Look, I strongly believe what I believe, but I don’t care if you make fun of me for my beliefs. Especially if the joke is a decent one. One thing I think everyone can do a better job of is taking your opinions seriously without taking yourself incredibly seriously. That’s an easy way to help bridge the differences here. You and your football teammate may have different political opinions, but instead of allowing these differences to define you, what do you both like? I guarantee you there’s something. Girls, video games, movies, alcohol, other sports teams. Instead of focusing on the things that divide you, how about focus on the things you share in common, the things you both like?
That’s how true friendships are born.
This idea that you should only be friends with people you share political opinions with is, frankly, an awful extension of social media divisions, maybe the worst thing that has come out of social media in general. My best friends in college and law school had widely divergent political opinions. They still do. Heck, my own wife and I disagree on a decent amount of political issues. Your political beliefs in college are important, but they should be a relatively small percentage of what defines you to your classmates. And they certainly shouldn’t dictate who you are friends with in any kind of major way.
As for your coach and his leadership of the team, he’s probably terrified of making any decisions that could get him branded as racist. Especially if he’s a white guy. There are only two ways he gets fired: 1. lose too many games 2. get accused of being racist by black players. And the second one is actually the one that’s likely to get him fired the fastest. So I’m not surprised he’s policing things in this manner.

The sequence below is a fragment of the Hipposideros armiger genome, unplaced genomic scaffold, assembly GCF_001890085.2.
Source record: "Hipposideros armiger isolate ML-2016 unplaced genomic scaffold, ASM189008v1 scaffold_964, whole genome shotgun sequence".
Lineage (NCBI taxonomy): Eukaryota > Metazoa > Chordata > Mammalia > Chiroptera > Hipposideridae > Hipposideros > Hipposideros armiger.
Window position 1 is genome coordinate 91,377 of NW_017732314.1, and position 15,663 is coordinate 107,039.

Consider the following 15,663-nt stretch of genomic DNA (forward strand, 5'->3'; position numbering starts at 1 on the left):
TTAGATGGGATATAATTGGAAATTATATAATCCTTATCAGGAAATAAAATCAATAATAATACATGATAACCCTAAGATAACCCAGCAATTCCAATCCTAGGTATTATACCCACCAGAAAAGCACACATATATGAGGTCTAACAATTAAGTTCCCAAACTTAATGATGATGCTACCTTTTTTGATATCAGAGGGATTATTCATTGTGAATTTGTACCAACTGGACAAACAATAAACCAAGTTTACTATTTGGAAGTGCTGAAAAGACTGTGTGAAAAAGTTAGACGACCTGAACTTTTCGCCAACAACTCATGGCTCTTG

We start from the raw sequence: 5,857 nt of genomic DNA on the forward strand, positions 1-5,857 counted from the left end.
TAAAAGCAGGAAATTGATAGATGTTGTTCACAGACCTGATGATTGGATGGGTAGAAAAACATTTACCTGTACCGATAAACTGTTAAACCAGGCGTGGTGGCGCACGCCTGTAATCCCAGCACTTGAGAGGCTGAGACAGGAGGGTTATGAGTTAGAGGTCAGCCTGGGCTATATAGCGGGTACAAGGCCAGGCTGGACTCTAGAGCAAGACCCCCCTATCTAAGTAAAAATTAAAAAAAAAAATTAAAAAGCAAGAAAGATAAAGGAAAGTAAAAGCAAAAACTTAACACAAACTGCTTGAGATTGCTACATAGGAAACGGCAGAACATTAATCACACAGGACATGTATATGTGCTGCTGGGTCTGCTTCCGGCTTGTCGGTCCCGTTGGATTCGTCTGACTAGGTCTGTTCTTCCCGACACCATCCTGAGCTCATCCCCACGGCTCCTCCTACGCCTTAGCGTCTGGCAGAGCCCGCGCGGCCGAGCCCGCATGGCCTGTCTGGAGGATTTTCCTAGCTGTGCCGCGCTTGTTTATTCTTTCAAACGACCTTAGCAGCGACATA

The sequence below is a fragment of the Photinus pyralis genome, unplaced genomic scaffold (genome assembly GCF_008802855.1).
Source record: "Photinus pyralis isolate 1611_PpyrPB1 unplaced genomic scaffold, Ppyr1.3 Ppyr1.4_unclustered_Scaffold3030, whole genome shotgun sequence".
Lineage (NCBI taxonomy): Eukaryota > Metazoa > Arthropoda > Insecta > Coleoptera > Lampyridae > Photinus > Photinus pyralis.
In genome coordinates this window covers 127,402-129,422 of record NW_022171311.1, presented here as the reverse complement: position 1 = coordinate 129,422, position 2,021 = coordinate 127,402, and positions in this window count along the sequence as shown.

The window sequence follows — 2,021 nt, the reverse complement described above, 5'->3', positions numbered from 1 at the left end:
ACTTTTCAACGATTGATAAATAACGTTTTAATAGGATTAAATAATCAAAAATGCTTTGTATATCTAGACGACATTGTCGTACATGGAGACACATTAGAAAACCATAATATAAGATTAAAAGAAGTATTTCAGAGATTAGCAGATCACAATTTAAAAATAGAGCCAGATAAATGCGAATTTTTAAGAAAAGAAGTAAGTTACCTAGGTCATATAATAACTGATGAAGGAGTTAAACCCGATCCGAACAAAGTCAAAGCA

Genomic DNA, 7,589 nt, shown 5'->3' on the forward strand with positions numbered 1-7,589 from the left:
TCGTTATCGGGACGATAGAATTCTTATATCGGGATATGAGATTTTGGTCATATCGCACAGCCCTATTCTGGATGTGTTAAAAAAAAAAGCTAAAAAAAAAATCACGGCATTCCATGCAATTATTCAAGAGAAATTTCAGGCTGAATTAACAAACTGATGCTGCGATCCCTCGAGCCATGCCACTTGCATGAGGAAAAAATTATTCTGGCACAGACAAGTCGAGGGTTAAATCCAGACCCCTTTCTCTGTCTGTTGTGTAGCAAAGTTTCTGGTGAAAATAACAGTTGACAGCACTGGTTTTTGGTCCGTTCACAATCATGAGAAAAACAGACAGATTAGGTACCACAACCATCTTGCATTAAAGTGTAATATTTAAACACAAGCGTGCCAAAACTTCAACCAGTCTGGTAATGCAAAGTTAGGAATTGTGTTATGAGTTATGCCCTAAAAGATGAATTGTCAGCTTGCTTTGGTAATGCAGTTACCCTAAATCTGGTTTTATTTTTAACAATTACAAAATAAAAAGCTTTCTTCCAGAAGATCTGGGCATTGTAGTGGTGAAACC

The team masking requirement, on the other hand, sounds absolutely ridiculous. This is where relationships with your teammates come in handy. I’d bet just about everyone on the team finds the idea of practicing in masks, and of having to wear masks in meetings, to be ridiculous at this point. Maybe you and your liberal teammate even agree on this issue and could help to unify your team against the idea and then take it to the coach.
The masks aren’t making your team safer from COVID, especially not since the entire team is already vaccinated now. Playing football is far more dangerous to your team’s health than COVID. Rallying the team against masks can help unify you guys as your season gets underway.
In the meantime, one of the best things a college football team, or any athletic team for that matter, can do is force you to be surrounded by people from a wide variety of backgrounds. You and your teammates might never cross paths in life, and certainly might not interact with one another even if if you were on campus together, if it weren’t for football. Regardless of what your future life might be like, I’d encourage you to get to know your teammates as individuals, not as stand-ins for identity politics.